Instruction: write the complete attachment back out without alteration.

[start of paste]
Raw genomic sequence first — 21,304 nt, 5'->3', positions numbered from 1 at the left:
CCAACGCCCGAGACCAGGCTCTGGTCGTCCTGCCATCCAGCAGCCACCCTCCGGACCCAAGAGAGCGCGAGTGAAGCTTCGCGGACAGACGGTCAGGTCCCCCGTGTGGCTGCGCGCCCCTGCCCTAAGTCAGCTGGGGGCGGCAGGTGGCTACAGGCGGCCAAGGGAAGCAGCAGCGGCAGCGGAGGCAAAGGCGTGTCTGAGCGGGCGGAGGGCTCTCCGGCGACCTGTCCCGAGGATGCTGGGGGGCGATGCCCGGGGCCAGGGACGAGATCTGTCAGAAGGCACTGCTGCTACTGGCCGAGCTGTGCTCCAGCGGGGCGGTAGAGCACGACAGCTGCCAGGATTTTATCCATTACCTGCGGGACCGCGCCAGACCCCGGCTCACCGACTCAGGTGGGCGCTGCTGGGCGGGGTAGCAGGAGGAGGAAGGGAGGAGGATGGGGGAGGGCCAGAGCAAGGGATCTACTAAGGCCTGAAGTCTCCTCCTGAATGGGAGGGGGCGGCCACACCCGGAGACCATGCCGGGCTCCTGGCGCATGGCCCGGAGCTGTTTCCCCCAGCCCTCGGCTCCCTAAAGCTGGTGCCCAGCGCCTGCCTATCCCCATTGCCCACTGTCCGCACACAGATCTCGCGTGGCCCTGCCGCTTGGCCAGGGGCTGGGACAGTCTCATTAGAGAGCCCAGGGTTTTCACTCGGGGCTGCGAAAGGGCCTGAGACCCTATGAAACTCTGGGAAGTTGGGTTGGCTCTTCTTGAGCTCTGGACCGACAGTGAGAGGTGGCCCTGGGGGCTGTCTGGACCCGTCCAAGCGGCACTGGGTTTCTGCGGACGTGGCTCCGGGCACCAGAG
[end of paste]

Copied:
Raw genomic sequence first — 21,304 nt, 5'->3', positions numbered from 1 at the left:
CCAACGCCCGAGACCAGGCTCTGGTCGTCCTGCCATCCAGCAGCCACCCTCCGGACCCAAGAGAGCGCGAGTGAAGCTTCGCGGACAGACGGTCAGGTCCCCCGTGTGGCTGCGCGCCCCTGCCCTAAGTCAGCTGGGGGCGGCAGGTGGCTACAGGCGGCCAAGGGAAGCAGCAGCGGCAGCGGAGGCAAAGGCGTGTCTGAGCGGGCGGAGGGCTCTCCGGCGACCTGTCCCGAGGATGCTGGGGGGCGATGCCCGGGGCCAGGGACGAGATCTGTCAGAAGGCACTGCTGCTACTGGCCGAGCTGTGCTCCAGCGGGGCGGTAGAGCACGACAGCTGCCAGGATTTTATCCATTACCTGCGGGACCGCGCCAGACCCCGGCTCACCGACTCAGGTGGGCGCTGCTGGGCGGGGTAGCAGGAGGAGGAAGGGAGGAGGATGGGGGAGGGCCAGAGCAAGGGATCTACTAAGGCCTGAAGTCTCCTCCTGAATGGGAGGGGGCGGCCACACCCGGAGACCATGCCGGGCTCCTGGCGCATGGCCCGGAGCTGTTTCCCCCAGCCCTCGGCTCCCTAAAGCTGGTGCCCAGCGCCTGCCTATCCCCATTGCCCACTGTCCGCACACAGATCTCGCGTGGCCCTGCCGCTTGGCCAGGGGCTGGGACAGTCTCATTAGAGAGCCCAGGGTTTTCACTCGGGGCTGCGAAAGGGCCTGAGACCCTATGAAACTCTGGGAAGTTGGGTTGGCTCTTCTTGAGCTCTGGACCGACAGTGAGAGGTGGCCCTGGGGGCTGTCTGGACCCGTCCAAGCGGCACTGGGTTTCTGCGGACGTGGCTCCGGGCACCAGAG